I kept track of the phases of a recent presentation design project:
- Quickly racing down an existing PPT, checking out the client's web site ("what is it that they do exactly"?)
- Listening to the full pitch via screen sharing software: PPT on screen, client on the phone. Asking naive questions all the time, jumping back and forth between slides and web sites, interrupting the presentation all the time (some people might get offended)
- Jotting down all impressions immediately after that, to make sure that I do not lose the richness of the discussion (especially comments and ideas that do not appear on a slide)
- BIG BREAK including a night of sleep
- Putting together the template, setting fonts, colors, spending time on finding a perfect and beautiful image/graphic for the front page (yes, open up the slideware!). Thinking about a style of images, the style of presentation. Most people might embark on some analogue story boarding exercise here, but I find it useful do dive into the detail of color codes to get my mind focussed.
- Start designing a few absolute killer charts that are instrumental in getting the story across without worrying where they exactly fit in the story. In VC pitch presentations, these are usually charts describing the pain that the world-without-this-great-invention is suffering. These will be the most important charts in the presentation.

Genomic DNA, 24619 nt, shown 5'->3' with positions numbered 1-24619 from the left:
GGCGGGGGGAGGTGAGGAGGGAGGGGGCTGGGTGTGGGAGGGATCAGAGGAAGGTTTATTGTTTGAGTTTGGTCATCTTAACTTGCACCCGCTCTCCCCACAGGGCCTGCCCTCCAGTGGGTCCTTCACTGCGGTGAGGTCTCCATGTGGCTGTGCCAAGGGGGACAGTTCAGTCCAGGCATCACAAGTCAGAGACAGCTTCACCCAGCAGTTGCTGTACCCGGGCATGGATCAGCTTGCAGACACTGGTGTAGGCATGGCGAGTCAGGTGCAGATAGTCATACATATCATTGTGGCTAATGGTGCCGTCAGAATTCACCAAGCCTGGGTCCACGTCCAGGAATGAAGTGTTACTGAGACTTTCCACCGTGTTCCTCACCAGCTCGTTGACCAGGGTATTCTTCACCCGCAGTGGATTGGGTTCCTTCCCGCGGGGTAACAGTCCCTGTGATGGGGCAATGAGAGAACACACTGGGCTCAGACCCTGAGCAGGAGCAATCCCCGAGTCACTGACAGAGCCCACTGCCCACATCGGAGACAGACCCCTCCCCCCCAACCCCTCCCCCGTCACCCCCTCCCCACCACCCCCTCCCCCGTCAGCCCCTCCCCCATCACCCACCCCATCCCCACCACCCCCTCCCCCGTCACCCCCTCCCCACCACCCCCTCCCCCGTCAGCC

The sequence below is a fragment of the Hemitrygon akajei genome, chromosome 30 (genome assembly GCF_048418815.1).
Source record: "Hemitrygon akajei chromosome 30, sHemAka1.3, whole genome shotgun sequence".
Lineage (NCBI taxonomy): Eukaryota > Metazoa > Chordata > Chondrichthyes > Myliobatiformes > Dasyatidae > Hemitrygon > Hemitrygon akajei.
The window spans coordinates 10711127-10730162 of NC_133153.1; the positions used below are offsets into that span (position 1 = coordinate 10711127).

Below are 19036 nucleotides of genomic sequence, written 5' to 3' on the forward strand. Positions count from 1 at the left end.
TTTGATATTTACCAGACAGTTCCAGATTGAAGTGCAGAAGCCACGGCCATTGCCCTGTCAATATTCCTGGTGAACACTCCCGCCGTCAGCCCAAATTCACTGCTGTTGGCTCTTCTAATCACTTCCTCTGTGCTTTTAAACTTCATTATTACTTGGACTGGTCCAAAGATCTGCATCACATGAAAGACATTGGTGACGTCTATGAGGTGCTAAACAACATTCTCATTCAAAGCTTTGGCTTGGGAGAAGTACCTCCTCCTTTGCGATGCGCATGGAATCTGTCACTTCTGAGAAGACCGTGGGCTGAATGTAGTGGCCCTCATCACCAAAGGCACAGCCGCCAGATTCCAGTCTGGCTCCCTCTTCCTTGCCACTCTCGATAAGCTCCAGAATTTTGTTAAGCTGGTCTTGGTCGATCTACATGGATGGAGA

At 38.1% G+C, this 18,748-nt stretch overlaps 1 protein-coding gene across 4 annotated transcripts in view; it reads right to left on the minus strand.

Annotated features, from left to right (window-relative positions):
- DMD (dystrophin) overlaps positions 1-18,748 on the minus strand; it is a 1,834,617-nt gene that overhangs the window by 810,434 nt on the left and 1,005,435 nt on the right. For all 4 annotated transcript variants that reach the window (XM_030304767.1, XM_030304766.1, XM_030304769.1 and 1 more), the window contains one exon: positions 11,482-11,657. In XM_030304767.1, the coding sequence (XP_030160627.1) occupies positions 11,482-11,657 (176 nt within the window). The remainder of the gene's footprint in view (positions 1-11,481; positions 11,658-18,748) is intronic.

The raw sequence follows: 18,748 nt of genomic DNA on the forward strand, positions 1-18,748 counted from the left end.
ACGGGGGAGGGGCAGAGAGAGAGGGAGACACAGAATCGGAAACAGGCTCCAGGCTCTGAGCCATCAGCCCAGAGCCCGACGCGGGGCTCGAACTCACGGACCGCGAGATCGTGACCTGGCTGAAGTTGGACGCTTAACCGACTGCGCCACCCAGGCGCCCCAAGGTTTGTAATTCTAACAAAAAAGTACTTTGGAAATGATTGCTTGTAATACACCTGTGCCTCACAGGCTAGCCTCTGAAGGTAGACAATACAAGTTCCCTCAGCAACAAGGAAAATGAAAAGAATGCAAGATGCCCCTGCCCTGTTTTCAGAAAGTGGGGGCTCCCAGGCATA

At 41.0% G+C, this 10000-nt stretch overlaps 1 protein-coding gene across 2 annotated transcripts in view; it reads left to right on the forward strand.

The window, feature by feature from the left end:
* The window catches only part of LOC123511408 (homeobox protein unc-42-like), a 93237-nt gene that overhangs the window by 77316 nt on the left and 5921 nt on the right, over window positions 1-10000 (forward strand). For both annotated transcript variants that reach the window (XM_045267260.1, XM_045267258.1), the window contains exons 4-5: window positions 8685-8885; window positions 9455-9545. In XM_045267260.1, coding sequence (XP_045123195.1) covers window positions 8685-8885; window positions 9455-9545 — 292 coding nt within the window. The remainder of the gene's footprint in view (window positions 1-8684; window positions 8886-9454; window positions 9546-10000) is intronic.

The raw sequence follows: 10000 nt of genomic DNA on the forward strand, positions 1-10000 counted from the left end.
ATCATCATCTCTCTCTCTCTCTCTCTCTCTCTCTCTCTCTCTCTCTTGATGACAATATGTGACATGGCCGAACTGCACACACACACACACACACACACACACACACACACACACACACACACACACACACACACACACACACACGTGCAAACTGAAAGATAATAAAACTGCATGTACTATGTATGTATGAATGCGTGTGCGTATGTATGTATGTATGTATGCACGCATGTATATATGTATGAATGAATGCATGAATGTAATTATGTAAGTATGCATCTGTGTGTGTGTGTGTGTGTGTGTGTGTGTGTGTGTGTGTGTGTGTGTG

- BIG BREAK
- Going analogue to design the overall story of the presentation on a piece of paper
- Filling in the blanks with slides, starting on page 1 and working my way through to the end. Finishing each slide to final quality (i.e., I do not create quick PowerPoint dummies)
- BIG BREAK
- Look at the draft again, make some small changes and send it off to the client
- Here is where the regular iteration process with the client starts. Feedback, correction, feedback, correction.
Looking back I notice a few things:
- Lots of mental breaks to give your mind a rest
- I usually look and study an existing PowerPoint, some people might be afraid to get influenced by seeing previous work. Personally, I do not suffer from this, presentations come out with hardly any resemblance to the original.
- I actually open up PowerPoint relatively early in the process before going analogue, against the wisdom provided in most presentation design books
- The lack of structure despite my engineering background and 10 years of McKinsey
The above is a highly personal work approach, it does not mean it should work for every presentation designers. I just wanted to share a glimpse of how I work through the process from story idea to finished PowerPoint file.